With the world famous Settle -Carlisle Railway saved from closure, especially for rural lines they started to be looked upon as assets for the settlements they served and community involved was encouraged. The Class 158 units transformed travel on Regional Routes such as the Trans Pennine Corridor, in the 1990's. Scarborough, Hull and Newcastle to Liverpool and Manchester. They even had an on board telephone! A big move forward from the 'pacer' trains. It was the start of a better design of rolling stock to provide a viable comfortable alternative to the private car and the increasing road congestion around the large town and cities. Passenger number rose dramatically, especially on inter urban routes. When larger trains were needed to replaced the Class 158 units. these well designed trains were transferred to work the Yorkshire Wolds Coast Line were they proved very popular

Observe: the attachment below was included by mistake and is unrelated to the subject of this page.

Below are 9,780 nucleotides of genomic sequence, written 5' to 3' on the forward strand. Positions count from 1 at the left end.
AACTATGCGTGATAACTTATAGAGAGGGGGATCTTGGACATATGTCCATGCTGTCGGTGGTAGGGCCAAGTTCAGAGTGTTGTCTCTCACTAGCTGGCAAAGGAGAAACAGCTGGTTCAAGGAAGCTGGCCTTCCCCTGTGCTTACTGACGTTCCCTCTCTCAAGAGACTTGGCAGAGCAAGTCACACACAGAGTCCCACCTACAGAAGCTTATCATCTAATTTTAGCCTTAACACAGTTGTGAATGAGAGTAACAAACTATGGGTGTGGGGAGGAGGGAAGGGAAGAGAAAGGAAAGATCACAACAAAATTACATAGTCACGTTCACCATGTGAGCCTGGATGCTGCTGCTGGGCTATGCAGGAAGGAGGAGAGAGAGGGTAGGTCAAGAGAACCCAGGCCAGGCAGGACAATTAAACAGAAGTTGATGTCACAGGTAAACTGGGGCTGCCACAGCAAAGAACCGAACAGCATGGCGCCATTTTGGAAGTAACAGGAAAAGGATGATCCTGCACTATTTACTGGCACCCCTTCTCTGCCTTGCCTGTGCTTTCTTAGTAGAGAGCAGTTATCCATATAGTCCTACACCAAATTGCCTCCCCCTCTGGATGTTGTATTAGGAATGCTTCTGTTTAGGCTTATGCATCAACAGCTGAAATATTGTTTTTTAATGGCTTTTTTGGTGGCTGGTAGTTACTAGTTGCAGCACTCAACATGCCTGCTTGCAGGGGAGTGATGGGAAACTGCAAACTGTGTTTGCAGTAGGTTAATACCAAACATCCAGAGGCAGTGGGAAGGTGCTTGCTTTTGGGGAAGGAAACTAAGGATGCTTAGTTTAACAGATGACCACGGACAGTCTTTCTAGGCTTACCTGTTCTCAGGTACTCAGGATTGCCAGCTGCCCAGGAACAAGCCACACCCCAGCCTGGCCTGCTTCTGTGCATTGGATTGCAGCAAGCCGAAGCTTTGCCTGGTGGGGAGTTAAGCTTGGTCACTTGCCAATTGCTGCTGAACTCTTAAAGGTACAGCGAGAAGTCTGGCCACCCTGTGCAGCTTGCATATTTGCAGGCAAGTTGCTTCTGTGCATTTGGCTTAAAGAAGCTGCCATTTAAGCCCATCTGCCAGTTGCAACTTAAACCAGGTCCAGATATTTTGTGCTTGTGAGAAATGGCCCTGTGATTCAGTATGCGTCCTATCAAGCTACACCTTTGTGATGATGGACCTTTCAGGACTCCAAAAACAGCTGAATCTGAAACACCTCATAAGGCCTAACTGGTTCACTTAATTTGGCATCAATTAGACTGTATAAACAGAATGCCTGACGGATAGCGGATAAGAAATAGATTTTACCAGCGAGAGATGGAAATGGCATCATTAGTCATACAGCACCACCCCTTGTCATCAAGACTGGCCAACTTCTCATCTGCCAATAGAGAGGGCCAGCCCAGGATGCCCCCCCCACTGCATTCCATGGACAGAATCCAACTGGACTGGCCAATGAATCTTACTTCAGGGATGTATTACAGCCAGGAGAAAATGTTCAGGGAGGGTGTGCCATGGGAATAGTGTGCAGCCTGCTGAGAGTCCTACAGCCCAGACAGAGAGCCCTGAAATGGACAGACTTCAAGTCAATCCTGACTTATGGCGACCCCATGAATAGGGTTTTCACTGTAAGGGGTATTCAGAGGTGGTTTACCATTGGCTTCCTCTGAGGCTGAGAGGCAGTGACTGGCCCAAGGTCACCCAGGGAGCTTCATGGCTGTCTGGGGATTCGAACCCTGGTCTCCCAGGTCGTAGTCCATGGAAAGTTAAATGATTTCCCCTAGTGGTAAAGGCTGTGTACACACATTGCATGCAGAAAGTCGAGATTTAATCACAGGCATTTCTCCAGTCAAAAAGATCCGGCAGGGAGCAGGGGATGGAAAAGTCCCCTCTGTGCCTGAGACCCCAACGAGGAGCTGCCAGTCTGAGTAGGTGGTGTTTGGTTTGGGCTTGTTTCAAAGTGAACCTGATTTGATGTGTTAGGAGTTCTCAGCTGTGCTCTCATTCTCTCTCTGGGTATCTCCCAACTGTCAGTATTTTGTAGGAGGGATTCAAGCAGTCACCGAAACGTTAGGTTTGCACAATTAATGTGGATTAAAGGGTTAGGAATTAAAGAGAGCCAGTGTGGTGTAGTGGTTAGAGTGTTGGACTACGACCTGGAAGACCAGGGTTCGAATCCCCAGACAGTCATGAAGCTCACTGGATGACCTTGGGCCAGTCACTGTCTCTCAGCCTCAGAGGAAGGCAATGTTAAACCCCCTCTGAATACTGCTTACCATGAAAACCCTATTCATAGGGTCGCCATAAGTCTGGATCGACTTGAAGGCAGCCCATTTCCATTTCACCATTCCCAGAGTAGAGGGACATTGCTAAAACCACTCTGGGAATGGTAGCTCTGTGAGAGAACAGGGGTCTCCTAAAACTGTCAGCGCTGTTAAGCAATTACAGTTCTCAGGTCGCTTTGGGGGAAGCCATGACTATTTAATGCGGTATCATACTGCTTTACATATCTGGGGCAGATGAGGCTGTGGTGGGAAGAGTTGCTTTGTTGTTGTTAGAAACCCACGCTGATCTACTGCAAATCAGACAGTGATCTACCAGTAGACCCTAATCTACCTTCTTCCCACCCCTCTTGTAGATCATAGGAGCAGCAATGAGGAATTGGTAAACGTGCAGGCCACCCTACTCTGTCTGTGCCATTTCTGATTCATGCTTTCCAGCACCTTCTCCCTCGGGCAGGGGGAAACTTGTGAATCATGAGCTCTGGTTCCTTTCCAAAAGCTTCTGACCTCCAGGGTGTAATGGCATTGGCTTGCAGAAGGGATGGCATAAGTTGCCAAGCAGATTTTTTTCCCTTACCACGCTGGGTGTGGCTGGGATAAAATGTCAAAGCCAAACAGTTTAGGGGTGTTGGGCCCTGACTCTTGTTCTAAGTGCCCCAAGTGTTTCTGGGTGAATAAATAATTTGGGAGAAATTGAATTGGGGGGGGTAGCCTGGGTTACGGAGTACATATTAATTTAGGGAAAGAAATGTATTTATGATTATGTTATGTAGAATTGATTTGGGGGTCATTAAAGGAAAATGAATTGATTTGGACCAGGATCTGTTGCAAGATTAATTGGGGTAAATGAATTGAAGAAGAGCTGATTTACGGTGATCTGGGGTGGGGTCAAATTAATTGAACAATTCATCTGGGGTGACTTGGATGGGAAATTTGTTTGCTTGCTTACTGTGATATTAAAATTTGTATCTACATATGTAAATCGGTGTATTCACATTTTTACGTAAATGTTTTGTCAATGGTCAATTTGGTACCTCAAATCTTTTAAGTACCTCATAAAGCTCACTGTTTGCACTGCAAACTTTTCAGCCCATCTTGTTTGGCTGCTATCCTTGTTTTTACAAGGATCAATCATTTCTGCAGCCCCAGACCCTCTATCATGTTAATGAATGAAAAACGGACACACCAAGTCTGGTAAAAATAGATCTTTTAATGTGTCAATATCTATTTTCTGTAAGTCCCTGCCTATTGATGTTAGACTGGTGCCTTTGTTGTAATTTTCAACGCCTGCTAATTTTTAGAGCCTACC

The Franchise for the Northern Rail services was run by Serco-Abellio from 2004 to 2016. Passenger numbers were not expected to grow. (The Important Inter Urban routes had been put into the Trans Pennine Franchise.) So it is to Serco-Abellio credit, that they worked the assets they had hard and took the risk to add extra services. Passenger numbers sored, but there was little money for more trains, a huge capital cost.  The first service improvement for may years, for Hunmanby, was the introduction of a year round, (rather than holiday season) Sunday train service. Passengers numbers were now rising...

2019  to Coronavirus (COVID 19)